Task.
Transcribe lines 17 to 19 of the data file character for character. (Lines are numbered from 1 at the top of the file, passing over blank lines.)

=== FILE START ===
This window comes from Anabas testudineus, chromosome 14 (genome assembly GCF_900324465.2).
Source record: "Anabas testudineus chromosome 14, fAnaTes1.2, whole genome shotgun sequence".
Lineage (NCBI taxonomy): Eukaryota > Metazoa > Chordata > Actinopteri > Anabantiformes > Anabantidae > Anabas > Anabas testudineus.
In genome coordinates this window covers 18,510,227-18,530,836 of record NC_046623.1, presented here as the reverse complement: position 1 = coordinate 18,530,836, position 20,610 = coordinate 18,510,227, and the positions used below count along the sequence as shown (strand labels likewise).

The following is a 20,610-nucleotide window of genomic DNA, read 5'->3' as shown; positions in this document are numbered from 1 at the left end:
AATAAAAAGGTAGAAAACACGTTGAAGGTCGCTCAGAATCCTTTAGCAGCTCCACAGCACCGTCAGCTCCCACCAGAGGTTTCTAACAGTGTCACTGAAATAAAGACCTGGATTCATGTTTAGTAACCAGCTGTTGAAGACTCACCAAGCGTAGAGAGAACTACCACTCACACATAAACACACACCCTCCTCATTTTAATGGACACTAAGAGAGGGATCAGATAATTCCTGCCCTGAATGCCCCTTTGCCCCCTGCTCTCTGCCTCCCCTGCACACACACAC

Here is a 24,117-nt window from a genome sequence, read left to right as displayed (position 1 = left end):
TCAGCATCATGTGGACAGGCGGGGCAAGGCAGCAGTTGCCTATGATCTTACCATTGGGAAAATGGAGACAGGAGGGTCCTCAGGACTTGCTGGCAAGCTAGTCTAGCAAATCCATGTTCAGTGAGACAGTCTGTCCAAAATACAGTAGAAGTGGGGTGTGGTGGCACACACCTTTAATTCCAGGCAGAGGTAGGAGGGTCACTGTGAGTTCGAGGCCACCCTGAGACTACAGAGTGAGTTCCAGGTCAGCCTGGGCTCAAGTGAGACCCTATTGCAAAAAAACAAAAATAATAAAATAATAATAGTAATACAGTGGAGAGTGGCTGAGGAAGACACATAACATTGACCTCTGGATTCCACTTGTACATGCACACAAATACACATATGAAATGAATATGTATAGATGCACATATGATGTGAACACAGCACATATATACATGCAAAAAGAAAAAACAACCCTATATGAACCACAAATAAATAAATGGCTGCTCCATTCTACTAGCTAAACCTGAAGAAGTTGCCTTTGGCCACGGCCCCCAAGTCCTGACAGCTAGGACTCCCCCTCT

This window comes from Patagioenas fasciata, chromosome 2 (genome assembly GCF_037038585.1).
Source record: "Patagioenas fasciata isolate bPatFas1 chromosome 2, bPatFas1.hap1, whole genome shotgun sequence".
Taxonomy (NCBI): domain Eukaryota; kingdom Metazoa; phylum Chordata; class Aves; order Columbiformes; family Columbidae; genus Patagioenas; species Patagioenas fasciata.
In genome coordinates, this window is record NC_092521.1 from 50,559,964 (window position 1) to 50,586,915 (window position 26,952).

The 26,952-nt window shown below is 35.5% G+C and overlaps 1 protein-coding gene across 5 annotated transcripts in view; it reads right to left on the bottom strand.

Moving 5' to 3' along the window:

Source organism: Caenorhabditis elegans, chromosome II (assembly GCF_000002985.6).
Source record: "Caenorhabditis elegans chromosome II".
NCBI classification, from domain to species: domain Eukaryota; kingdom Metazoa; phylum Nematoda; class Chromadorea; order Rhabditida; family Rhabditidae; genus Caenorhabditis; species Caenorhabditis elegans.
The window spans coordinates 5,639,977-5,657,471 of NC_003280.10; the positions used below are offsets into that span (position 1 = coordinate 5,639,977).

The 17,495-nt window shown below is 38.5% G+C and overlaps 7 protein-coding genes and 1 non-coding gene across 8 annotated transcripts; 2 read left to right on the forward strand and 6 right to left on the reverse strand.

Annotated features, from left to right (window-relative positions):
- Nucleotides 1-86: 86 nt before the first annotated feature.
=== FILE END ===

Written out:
NCBI classification, from domain to species: domain Eukaryota; kingdom Metazoa; phylum Nematoda; class Chromadorea; order Rhabditida; family Rhabditidae; genus Caenorhabditis; species Caenorhabditis elegans.
The window spans coordinates 5,639,977-5,657,471 of NC_003280.10; the positions used below are offsets into that span (position 1 = coordinate 5,639,977).

The 17,495-nt window shown below is 38.5% G+C and overlaps 7 protein-coding genes and 1 non-coding gene across 8 annotated transcripts; 2 read left to right on the forward strand and 6 right to left on the reverse strand.